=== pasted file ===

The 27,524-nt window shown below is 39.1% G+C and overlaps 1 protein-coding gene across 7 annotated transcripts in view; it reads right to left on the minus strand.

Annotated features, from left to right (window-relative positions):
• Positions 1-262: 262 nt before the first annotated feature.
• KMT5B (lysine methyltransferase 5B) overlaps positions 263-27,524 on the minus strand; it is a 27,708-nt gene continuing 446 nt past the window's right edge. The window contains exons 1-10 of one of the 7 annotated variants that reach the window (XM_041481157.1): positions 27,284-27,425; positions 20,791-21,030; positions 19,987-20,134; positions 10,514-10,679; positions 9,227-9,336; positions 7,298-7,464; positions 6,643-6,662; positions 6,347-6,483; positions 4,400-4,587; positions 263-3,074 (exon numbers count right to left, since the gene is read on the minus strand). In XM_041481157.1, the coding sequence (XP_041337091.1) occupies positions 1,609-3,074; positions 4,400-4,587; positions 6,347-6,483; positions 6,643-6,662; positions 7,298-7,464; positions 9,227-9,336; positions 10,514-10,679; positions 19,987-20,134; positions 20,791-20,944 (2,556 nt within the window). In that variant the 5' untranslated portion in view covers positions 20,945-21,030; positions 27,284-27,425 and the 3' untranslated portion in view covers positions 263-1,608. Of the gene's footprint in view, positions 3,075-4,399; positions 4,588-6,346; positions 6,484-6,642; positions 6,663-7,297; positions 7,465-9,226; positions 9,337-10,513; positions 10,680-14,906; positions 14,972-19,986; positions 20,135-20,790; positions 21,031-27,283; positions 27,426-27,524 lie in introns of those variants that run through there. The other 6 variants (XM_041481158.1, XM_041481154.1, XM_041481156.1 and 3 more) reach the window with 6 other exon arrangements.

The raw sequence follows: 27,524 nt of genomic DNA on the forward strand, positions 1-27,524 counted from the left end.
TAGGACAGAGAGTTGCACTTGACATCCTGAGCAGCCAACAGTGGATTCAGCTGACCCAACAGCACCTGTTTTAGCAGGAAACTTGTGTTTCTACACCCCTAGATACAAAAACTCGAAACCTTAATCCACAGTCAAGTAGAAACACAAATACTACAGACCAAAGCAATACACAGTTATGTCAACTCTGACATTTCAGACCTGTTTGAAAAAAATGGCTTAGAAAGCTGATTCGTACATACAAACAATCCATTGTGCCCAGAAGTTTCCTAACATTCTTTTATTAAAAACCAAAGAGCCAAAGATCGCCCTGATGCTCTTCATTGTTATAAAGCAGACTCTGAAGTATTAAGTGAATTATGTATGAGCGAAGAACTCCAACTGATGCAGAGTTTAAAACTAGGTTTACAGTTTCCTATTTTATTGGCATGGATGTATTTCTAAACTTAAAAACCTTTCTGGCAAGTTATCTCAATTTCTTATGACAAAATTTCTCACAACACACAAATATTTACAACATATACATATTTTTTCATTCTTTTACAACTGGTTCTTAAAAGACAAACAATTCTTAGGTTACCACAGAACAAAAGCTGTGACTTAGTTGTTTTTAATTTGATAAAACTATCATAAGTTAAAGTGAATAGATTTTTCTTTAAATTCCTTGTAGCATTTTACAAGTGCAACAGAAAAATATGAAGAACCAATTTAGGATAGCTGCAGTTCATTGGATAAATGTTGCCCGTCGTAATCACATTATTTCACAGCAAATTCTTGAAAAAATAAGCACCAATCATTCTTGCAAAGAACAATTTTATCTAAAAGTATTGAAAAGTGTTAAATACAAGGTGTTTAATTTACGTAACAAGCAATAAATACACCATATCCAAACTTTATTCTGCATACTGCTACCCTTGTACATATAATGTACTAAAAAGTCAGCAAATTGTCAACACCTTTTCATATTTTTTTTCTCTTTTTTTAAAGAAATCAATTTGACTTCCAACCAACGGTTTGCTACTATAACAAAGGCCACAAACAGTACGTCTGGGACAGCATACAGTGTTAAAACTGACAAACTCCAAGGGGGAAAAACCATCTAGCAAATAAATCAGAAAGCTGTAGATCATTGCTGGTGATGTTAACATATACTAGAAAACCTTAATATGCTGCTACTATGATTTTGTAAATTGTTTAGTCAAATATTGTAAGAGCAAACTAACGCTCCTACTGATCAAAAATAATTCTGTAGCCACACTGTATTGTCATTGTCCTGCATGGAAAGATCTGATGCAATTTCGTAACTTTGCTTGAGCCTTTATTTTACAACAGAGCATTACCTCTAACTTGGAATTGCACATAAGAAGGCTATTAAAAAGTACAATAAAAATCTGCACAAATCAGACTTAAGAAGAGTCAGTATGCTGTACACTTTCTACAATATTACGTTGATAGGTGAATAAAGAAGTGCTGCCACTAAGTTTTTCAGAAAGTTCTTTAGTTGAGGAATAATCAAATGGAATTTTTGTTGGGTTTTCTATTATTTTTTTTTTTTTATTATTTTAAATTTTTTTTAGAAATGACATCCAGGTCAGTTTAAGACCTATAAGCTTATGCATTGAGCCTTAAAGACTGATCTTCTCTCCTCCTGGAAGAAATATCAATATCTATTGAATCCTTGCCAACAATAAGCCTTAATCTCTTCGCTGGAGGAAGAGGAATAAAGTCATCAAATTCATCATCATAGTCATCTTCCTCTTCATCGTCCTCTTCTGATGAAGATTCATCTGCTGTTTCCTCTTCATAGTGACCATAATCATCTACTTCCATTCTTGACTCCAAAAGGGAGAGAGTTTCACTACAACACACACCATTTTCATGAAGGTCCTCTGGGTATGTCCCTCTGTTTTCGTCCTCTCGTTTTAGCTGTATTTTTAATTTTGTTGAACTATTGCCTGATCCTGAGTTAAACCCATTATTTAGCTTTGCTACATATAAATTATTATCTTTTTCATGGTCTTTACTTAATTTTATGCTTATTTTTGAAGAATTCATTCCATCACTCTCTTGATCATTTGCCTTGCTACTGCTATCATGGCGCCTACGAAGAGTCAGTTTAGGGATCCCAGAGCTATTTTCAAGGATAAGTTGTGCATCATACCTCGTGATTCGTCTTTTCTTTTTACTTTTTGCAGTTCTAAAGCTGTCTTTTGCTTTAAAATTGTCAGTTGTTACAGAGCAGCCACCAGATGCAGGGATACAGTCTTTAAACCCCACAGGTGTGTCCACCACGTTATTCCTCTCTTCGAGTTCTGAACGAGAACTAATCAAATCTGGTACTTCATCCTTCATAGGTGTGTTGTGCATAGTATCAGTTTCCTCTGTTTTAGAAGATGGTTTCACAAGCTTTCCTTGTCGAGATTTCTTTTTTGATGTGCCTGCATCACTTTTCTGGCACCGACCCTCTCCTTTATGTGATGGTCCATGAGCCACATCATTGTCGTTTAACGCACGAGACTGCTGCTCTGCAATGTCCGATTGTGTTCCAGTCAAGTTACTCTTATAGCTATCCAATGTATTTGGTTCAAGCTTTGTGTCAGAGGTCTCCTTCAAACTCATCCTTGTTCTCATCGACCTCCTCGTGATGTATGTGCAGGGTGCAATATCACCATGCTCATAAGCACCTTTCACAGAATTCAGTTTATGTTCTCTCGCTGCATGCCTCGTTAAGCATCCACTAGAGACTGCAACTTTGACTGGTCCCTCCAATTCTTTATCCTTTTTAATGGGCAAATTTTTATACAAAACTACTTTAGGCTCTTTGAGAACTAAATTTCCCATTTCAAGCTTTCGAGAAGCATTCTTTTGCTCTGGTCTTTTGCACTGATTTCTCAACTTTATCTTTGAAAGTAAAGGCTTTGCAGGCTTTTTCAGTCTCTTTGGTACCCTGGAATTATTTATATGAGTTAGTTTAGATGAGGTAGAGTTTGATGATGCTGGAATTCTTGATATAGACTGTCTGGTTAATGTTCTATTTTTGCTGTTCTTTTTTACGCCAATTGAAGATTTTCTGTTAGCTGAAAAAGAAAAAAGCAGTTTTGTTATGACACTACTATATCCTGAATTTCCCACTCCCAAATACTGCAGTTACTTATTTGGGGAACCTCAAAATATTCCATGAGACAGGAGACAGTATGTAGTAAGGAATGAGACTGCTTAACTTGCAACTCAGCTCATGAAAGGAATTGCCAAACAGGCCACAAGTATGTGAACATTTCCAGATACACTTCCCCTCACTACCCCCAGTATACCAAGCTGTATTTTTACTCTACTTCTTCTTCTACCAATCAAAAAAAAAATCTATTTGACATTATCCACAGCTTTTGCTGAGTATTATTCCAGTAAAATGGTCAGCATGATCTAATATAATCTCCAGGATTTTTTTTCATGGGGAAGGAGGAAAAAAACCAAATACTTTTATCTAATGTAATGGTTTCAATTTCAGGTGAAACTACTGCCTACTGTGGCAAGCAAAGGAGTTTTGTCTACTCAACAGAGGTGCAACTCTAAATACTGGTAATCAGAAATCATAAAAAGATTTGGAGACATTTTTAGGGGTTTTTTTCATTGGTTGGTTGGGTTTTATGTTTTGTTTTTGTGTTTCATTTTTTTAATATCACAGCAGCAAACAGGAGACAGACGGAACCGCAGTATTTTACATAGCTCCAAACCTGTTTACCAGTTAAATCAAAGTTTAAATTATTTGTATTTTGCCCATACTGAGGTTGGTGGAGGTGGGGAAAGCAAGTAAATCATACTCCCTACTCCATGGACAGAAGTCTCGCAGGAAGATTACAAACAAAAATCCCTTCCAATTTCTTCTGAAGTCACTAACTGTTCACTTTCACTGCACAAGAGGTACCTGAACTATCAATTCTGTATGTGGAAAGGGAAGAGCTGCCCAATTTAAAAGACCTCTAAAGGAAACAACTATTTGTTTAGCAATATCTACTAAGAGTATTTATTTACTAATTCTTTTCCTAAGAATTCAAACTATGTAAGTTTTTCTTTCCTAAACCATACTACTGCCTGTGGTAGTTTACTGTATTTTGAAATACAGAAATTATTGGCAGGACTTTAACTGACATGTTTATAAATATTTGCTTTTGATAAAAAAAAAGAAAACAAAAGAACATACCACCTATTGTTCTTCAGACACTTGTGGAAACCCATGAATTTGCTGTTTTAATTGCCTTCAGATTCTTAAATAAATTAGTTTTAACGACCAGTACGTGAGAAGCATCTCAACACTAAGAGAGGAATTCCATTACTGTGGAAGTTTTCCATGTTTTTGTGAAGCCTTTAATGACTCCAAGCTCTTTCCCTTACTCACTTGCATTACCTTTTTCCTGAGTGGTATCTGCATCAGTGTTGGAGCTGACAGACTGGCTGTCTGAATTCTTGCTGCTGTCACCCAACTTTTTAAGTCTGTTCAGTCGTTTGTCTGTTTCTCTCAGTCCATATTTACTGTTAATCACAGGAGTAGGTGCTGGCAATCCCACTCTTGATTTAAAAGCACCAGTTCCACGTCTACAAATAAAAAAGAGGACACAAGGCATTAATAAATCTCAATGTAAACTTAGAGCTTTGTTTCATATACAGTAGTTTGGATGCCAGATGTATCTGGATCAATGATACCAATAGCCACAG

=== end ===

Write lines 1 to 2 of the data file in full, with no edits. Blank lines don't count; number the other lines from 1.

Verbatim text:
The 27,524-nt window shown below is 39.1% G+C and overlaps 1 protein-coding gene across 7 annotated transcripts in view; it reads right to left on the minus strand.

Annotated features, from left to right (window-relative positions):